At the Steampunk fair in Oamaru there was someone selling pictures printed onto old book pages. I bought these two, an Alice in Wonderland and a compass printed on dictionary pages (which of course appealed to me :-) ). On Thursday I finally got round to buying frames and mounted them on coloured corrugated card. The colours don’t show up very well here, but one’s burgundy, and the other dark green. They turned out really well, so I’ve now got them hanging in my hallway by the entrance to my study.

No grout, just cake

Didn’t get round to grouting the mosaic today after all – when I read the instructions properly and saw the bit about having to clean the tiles 12 hours after you grout them, I decided to leave it until next weekend when I could actually manage that without having to get up early tomorrow morning to do it.  I don’t know if it has to be exactly 12 hours, or if it would be a bad thing to leave it more than 12 hours before cleaning them, but it seems safer to actually follow the instructions.

Anyway, I spent most of the afternoon baking, and baking and grouting probably wouldn’t have gone together particularly well :-)  The baking is for morning tea tomorrow – it’s the birthday of one of the team on Tuesday, but we’re all going to be out at a training course all day, so we decided we’d surprise her with morning tea tomorrow instead.  So I said I’d make the birthday cake: chocolate fudge cake, of course.

Bring a plate

I‘m going to two different events over the next few days to which I’ve been asked to bring a plate.  No, we’re not suffering from some sort of national crockery shortage – “Bring a plate” is a lovely little New Zealand English phrase meaning bring some food to contribute to a shared meal (usually afternoon tea or supper).  In the bad old days it was usually phrased as “Ladies a plate” (sometimes with the addition, “Gentlemen a bottle”), but nowadays the wording has become less sexist (even if the underlying assumption hasn’t – if a couple turn up to a “bring a plate” type event without one, you can bet it won’t be the man who people are looking askance at…).  It’s a phrase that catches out foreigners occasionally – even if the stories of immigrant families turning up to events with a box full of actual plates are apocryphal, I think every New Zealander has had to at some point append “…of food” to an invitation to a new arrival after getting a puzzled look.  It’s certainly a common enough misunderstanding that an explanation of the phrase was included in the pack of “Living in New Zealand” materials the Immigration Service was handing out to new residents in the late ’90s, and I wouldn’t be surprised if it’s still there.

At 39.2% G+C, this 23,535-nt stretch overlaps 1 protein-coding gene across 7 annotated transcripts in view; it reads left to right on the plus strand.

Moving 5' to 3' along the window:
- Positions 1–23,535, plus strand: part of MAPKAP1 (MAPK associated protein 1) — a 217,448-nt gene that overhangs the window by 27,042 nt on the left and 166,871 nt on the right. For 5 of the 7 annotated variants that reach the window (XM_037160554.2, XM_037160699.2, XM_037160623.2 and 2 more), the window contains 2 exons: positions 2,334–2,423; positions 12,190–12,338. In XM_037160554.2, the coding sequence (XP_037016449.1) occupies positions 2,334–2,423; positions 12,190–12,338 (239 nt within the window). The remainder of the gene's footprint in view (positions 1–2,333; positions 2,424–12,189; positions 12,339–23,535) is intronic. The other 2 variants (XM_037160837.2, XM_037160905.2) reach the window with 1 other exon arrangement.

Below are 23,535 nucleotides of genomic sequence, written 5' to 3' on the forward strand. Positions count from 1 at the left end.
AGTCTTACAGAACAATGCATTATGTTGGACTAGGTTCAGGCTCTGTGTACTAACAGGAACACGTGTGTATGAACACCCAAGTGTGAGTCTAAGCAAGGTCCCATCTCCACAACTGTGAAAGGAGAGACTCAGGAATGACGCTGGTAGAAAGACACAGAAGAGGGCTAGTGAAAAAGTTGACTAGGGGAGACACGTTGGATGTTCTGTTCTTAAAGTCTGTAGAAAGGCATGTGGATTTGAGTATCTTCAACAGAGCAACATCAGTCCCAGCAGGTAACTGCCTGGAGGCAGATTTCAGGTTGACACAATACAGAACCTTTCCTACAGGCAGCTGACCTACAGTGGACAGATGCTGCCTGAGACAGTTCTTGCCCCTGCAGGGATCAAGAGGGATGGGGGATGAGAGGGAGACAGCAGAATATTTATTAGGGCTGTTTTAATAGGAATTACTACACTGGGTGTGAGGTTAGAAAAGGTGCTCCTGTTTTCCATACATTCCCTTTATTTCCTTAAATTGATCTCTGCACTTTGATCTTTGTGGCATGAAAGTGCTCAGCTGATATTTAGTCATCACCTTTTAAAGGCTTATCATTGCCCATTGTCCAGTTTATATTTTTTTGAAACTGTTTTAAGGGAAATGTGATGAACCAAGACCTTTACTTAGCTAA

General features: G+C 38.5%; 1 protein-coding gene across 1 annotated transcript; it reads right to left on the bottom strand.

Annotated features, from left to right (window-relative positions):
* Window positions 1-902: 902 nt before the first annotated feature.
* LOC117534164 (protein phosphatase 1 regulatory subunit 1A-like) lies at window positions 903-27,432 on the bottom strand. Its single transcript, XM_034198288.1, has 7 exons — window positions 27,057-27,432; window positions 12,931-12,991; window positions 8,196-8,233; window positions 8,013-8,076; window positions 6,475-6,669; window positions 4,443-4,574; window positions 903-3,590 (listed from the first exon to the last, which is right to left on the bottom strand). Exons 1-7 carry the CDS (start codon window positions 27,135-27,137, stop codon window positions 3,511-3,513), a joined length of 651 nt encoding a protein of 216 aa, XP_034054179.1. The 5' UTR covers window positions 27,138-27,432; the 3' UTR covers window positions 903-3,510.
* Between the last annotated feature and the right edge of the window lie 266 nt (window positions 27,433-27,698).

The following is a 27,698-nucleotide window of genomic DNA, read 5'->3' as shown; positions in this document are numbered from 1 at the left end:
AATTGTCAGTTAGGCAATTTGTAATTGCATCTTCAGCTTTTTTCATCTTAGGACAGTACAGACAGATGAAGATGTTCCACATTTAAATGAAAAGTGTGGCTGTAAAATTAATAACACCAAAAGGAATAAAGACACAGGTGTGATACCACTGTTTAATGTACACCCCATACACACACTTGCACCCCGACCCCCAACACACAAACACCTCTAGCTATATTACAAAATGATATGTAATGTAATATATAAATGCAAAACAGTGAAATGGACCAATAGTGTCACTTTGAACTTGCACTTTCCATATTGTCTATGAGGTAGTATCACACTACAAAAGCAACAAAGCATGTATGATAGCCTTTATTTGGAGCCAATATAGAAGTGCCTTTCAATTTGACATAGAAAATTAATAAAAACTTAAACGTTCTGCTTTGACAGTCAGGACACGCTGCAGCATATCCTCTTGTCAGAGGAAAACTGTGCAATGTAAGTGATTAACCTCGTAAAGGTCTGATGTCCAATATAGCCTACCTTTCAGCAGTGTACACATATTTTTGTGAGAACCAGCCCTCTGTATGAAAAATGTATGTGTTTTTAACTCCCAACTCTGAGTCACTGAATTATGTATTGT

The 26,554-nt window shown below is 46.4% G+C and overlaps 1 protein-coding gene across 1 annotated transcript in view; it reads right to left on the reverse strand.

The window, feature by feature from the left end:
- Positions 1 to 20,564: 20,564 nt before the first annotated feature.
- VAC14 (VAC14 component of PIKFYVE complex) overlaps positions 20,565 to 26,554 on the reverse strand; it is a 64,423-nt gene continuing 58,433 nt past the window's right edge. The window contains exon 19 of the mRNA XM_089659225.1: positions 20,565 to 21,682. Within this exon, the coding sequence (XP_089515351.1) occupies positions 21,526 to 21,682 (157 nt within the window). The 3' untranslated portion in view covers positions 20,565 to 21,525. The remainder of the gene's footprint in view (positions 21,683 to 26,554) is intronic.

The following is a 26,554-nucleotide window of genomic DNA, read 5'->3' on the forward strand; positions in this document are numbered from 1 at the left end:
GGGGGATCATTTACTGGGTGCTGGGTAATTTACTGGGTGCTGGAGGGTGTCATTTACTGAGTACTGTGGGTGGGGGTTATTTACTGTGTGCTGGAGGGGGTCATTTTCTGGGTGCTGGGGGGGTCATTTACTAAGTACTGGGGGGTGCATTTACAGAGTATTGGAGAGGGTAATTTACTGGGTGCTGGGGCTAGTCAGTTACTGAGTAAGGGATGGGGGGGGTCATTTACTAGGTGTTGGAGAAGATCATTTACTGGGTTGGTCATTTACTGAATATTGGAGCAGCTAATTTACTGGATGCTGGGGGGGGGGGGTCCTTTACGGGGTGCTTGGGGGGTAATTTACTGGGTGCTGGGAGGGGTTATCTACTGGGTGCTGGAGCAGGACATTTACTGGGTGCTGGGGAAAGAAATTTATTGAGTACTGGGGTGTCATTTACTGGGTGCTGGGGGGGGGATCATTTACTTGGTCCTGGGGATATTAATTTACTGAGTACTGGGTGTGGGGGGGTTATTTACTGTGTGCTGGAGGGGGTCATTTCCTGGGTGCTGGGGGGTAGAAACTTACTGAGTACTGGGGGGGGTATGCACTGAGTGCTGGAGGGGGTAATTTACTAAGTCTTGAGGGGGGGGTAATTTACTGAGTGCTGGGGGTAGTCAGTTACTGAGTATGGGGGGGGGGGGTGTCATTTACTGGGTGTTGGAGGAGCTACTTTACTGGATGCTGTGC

Anyway, as I said, I have to bring plates to two events over the next few days, so I’ve been baking this afternoon.  I’d been trying to think of something that I could make a double batch of and that would keep for a few days, so I settled on gingerbread (of the loaf variety, not the biscuits).  Of course, do you think I could remember which recipe book the recipe I’ve used successfully in the past was in?  I went through half a dozen books and none of the recipes I found looked quite right (including the trusty Edmonds book), so in the end I just picked the one that I had all the ingredients for and hoped for the best.  It’s in the oven now, and good smells are drifting out, so hopefully it will turn out ok.